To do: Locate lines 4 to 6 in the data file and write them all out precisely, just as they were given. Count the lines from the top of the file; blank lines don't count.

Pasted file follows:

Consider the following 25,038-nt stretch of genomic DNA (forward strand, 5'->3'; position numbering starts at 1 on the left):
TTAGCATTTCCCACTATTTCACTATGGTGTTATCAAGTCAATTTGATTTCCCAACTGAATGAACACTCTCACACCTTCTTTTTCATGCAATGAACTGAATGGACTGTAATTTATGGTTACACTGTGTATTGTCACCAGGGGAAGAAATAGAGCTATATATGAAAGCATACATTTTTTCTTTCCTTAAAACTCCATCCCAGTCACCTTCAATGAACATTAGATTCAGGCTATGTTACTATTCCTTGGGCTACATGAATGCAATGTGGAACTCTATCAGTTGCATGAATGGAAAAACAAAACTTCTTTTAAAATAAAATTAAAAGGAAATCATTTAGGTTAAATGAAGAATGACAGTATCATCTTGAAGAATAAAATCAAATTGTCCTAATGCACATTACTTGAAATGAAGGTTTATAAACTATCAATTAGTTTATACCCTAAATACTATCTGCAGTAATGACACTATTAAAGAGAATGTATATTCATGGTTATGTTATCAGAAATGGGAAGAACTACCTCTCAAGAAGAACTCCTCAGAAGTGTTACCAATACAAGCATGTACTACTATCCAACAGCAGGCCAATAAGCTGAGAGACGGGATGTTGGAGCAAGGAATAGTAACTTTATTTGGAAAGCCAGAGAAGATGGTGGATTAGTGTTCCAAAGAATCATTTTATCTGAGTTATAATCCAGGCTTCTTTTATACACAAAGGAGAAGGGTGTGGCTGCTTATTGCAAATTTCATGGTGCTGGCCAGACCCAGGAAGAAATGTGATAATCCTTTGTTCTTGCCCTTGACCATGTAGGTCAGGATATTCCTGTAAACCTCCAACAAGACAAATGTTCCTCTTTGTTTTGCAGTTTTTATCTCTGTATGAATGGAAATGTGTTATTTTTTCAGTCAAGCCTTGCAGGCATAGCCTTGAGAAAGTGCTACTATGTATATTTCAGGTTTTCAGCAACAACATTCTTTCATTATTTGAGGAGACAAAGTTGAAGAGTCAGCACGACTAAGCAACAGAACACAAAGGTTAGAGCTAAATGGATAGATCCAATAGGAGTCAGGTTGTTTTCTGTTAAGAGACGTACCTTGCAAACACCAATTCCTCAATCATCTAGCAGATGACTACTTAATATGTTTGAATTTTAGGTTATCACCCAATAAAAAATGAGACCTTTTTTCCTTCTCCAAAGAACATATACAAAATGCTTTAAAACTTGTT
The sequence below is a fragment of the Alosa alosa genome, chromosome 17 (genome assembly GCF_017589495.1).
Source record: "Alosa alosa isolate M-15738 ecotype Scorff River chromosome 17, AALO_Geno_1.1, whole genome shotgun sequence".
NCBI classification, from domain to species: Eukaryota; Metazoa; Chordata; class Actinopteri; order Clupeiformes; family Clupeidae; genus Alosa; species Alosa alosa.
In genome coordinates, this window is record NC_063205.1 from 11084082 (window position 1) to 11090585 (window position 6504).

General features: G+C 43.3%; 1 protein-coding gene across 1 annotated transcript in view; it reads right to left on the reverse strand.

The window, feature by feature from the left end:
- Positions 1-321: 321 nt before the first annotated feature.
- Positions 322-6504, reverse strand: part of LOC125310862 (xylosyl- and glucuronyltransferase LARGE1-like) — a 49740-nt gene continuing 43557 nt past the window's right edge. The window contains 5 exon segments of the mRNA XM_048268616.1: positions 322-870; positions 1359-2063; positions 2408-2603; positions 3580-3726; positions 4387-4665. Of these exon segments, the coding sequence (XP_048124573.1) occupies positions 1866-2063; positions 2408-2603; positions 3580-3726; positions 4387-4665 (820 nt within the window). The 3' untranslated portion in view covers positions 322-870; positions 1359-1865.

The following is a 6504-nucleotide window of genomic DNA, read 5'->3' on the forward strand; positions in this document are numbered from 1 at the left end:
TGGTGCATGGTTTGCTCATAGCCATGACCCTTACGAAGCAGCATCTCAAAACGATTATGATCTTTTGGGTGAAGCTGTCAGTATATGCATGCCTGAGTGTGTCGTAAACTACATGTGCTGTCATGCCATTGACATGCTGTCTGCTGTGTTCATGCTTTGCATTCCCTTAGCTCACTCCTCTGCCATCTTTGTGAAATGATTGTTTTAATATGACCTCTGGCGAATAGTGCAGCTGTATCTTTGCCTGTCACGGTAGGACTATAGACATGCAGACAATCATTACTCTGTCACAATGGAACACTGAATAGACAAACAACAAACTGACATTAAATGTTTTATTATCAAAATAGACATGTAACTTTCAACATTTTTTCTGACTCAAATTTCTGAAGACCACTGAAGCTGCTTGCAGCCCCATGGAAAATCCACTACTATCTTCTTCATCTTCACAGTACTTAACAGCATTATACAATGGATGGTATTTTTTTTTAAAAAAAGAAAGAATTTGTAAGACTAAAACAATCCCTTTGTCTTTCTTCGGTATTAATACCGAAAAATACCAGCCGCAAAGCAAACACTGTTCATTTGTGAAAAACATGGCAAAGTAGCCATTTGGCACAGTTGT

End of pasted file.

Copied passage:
Source record: "Alosa alosa isolate M-15738 ecotype Scorff River chromosome 17, AALO_Geno_1.1, whole genome shotgun sequence".
NCBI classification, from domain to species: Eukaryota; Metazoa; Chordata; class Actinopteri; order Clupeiformes; family Clupeidae; genus Alosa; species Alosa alosa.
In genome coordinates, this window is record NC_063205.1 from 11084082 (window position 1) to 11090585 (window position 6504).